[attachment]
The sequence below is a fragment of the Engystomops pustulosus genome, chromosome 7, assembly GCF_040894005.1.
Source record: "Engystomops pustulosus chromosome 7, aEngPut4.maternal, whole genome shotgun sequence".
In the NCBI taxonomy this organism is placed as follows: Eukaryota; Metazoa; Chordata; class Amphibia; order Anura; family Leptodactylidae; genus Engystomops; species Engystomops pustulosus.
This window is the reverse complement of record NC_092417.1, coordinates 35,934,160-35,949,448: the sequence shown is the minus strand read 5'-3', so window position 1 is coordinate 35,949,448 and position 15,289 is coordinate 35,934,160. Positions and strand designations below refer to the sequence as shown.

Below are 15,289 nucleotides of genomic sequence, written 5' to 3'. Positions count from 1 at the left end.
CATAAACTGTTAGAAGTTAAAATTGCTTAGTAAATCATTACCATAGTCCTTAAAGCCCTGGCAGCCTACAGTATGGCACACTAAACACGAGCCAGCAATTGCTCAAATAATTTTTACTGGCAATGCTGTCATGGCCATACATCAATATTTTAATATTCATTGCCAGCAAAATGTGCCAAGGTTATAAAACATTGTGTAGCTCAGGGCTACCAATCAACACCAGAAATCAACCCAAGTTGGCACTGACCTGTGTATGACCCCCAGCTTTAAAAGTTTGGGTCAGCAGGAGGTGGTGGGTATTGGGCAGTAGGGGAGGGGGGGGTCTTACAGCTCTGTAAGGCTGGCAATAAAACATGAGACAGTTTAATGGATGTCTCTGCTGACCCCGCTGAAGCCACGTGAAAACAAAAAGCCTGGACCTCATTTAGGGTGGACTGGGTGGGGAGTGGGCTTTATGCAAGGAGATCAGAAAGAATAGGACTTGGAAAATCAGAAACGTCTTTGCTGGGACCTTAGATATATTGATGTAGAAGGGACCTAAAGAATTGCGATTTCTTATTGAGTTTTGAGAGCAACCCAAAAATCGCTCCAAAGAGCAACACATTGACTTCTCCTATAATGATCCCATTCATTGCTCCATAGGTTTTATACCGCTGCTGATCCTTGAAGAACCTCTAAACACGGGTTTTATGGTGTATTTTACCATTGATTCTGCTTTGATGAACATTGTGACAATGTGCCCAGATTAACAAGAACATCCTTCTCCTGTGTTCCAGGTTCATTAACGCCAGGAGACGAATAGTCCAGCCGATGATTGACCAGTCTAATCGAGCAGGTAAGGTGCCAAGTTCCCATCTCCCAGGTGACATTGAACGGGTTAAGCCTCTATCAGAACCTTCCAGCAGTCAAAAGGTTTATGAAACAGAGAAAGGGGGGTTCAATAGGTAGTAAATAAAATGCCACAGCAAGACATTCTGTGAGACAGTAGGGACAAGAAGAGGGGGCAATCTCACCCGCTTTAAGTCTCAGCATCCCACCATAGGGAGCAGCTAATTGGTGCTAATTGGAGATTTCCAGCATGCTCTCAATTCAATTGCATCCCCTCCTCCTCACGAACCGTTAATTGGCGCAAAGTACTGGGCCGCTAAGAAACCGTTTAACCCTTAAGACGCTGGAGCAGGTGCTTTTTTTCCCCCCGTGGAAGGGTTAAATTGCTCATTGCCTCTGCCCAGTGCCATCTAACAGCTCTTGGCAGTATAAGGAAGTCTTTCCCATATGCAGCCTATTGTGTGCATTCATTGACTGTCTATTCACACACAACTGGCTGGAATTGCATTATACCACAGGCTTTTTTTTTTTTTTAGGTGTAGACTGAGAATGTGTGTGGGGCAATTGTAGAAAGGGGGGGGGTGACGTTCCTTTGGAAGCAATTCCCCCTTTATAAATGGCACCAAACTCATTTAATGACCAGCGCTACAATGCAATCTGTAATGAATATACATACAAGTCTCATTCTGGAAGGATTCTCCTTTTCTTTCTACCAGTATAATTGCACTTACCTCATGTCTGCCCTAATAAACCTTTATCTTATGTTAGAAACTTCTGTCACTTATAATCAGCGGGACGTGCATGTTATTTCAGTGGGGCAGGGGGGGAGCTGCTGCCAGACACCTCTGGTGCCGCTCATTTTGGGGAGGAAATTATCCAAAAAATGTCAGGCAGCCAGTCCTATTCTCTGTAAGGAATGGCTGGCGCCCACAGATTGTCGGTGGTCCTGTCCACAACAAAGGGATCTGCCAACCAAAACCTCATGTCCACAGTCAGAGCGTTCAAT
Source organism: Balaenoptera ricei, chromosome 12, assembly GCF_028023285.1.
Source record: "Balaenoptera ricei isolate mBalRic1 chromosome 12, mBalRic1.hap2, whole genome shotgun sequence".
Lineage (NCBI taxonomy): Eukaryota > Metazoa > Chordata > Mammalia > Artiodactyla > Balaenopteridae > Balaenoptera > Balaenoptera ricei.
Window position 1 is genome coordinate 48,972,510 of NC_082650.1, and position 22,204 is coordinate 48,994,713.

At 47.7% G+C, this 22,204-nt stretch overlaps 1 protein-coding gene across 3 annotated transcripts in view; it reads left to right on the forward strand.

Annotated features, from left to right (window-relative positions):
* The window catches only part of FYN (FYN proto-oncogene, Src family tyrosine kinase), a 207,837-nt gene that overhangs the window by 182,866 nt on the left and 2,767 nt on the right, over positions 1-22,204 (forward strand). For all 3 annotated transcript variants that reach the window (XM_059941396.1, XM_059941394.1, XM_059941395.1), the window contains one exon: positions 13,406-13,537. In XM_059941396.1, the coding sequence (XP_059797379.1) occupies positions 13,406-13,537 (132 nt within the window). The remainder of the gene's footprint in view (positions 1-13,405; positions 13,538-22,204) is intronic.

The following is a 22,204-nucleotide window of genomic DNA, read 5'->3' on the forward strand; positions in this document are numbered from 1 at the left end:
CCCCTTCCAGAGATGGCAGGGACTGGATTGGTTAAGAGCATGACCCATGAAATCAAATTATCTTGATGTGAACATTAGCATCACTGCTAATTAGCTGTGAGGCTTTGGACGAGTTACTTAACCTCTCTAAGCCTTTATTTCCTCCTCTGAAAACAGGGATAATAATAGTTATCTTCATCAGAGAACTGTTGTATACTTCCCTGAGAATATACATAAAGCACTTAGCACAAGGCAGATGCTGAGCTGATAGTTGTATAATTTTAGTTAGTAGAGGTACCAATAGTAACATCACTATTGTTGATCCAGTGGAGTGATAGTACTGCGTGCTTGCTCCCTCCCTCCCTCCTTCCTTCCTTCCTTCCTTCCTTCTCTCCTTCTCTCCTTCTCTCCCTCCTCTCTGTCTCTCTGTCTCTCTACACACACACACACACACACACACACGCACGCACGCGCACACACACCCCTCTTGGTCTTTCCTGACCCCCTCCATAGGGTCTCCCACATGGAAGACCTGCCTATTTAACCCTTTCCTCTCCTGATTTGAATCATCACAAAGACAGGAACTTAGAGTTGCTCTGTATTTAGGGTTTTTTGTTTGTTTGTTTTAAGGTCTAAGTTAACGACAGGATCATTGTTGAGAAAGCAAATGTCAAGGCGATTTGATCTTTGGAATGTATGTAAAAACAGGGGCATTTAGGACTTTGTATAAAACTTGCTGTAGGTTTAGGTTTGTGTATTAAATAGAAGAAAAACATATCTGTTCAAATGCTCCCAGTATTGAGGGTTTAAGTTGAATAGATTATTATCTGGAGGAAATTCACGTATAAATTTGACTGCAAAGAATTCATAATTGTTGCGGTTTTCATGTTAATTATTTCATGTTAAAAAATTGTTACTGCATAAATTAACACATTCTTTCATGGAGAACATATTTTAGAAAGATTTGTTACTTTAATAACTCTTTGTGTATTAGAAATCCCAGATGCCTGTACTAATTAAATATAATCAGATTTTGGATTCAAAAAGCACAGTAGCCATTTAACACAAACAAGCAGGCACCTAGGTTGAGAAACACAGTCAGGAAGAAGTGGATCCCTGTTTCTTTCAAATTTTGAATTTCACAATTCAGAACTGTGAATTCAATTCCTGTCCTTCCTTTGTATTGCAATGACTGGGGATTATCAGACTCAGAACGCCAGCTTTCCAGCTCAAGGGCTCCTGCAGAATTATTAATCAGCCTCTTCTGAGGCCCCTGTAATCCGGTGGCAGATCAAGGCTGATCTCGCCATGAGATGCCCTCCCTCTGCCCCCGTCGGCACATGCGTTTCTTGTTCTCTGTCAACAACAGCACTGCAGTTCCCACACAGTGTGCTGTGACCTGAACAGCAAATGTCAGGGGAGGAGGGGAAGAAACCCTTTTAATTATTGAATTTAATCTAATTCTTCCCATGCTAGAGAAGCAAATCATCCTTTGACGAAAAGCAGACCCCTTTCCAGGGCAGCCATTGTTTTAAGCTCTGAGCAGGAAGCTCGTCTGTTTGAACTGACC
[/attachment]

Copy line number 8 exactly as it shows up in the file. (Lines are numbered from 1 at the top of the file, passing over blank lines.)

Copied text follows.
Source record: "Balaenoptera ricei isolate mBalRic1 chromosome 12, mBalRic1.hap2, whole genome shotgun sequence".